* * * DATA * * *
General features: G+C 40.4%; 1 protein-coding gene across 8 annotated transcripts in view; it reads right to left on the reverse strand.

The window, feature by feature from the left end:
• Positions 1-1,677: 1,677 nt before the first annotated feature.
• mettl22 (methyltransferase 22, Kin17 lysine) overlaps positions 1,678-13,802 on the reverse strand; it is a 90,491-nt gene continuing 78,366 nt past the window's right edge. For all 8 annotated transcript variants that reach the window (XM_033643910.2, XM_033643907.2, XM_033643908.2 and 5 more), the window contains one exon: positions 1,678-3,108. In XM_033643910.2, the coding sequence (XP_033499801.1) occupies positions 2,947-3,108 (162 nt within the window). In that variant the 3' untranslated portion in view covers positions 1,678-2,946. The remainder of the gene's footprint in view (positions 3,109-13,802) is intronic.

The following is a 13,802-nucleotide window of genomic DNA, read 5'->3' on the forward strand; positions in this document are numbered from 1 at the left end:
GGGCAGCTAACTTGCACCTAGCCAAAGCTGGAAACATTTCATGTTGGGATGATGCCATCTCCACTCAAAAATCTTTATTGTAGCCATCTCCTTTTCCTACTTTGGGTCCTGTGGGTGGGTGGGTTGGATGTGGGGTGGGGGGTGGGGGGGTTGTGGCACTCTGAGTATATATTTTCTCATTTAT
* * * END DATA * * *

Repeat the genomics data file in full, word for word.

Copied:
General features: G+C 40.4%; 1 protein-coding gene across 8 annotated transcripts in view; it reads right to left on the reverse strand.

The window, feature by feature from the left end:
• Positions 1-1,677: 1,677 nt before the first annotated feature.
• mettl22 (methyltransferase 22, Kin17 lysine) overlaps positions 1,678-13,802 on the reverse strand; it is a 90,491-nt gene continuing 78,366 nt past the window's right edge. For all 8 annotated transcript variants that reach the window (XM_033643910.2, XM_033643907.2, XM_033643908.2 and 5 more), the window contains one exon: positions 1,678-3,108. In XM_033643910.2, the coding sequence (XP_033499801.1) occupies positions 2,947-3,108 (162 nt within the window). In that variant the 3' untranslated portion in view covers positions 1,678-2,946. The remainder of the gene's footprint in view (positions 3,109-13,802) is intronic.

The following is a 13,802-nucleotide window of genomic DNA, read 5'->3' on the forward strand; positions in this document are numbered from 1 at the left end:
GGGCAGCTAACTTGCACCTAGCCAAAGCTGGAAACATTTCATGTTGGGATGATGCCATCTCCACTCAAAAATCTTTATTGTAGCCATCTCCTTTTCCTACTTTGGGTCCTGTGGGTGGGTGGGTTGGATGTGGGGTGGGGGGTGGGGGGGTTGTGGCACTCTGAGTATATATTTTCTCATTTAT